The Tally Stick

Tally Stick: historical piece of wood scored across with notches for the items of an account and then spit into halves, each party keeping one. 

I had been aware of the stack of Carl Nixon’s latest book every time I visited Paradox Books, a terrific bookstore just across the road from my home. I had a backlog of books to read, and was at the end of that pile when I decided it was time that I took The Tally Stick home. And was I pleased that I did! 

Carl Nixon is a New Zealander, living in the South Island, and his connection to the land is a salient feature of this novel. He knows his country; its geography, its features – the difficult,  treacherous terrain, the bush, the rivers. From the opening scene we become tangled in that landscape as a car leaves the road in wet dangerous conditions and falls through the bush, carrying inside the Chamberlain family, fresh from England. My heart thumps as I read …’the car hung in the air for a fraction–of a fraction–of a moment, Very soon the children would begin to fall. Towards the tops of the trees. Towards the headlong water rushing between the boulders …’

Nixon achieves what every writer hopes to do: grab the reader’s attention and compel them to keep turning the pages. From the first page, I was hooked, reading, not wanting to stop. It is a frightening start, the writing suspenseful; the father’s thoughts race as he plunges towards his oblivion, his wife Julia beside him, baby cocooned at her feet, the other three children asleep in the back. It is the 4th of April 1978. 

The police have to inform relatives in England that their family had gone missing after just five days in New Zealand. There has been no sign of the car, or children following the crash.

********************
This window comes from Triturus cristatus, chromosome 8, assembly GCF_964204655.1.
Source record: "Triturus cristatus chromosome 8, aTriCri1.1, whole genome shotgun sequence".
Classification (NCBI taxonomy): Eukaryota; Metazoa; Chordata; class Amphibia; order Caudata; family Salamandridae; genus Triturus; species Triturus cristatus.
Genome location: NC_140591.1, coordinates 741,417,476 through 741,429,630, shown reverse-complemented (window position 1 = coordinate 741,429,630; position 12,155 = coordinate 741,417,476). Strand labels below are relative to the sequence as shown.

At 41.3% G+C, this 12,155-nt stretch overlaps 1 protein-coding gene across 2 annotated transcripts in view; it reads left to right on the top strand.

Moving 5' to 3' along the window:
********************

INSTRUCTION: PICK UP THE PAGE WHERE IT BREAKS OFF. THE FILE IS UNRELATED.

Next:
The narrative jumps ahead to England on the 14th of November 2010 and we meet Suzanne, Julia’s sister, who has been contacted by the New Zealand High Commission. Remains of her nephew Maurice have been found near Bruce Bay on the West Coast beneath a cliff. Suzanne has been to New Zealand many times over the years and made fruitless searches for her family, resigned to the realisation she may never know their fate. This news is shattering. 

The aunt’s biggest shock comes nine weeks later, when Maurice’s remains are flown to England. The findings were that he had fallen from a cliff, sustained many fractures, and that he had been seventeen or eighteen years old, when he was just a boy at the time of the crash. Several packages come with him. These contain a piece of wood with notches scored down each side, John Chamberlain’s Rolex watch, in unworkable condition, a worn, stiff dog’s collar, and a roll of money. 

Suzanne never discovers what happened to her family. But the reader does. 

Carl Nixon has written several novels, short stories and plays, and many several awards and Fellowships. The most recent was The Katherine Mansfield Menton Fellowship where he worked on the Tally Stick.  

 Tally Stick was first published by Penguin Random House New Zealand 2020 

3 thoughts on “The Tally Stick

  1. You’ve certainly made me want to ‘turn the pages” of this novel! All the best to you and Kerry as you turn the pages of a year that has included the successful publication of Jack McPhee’s story!


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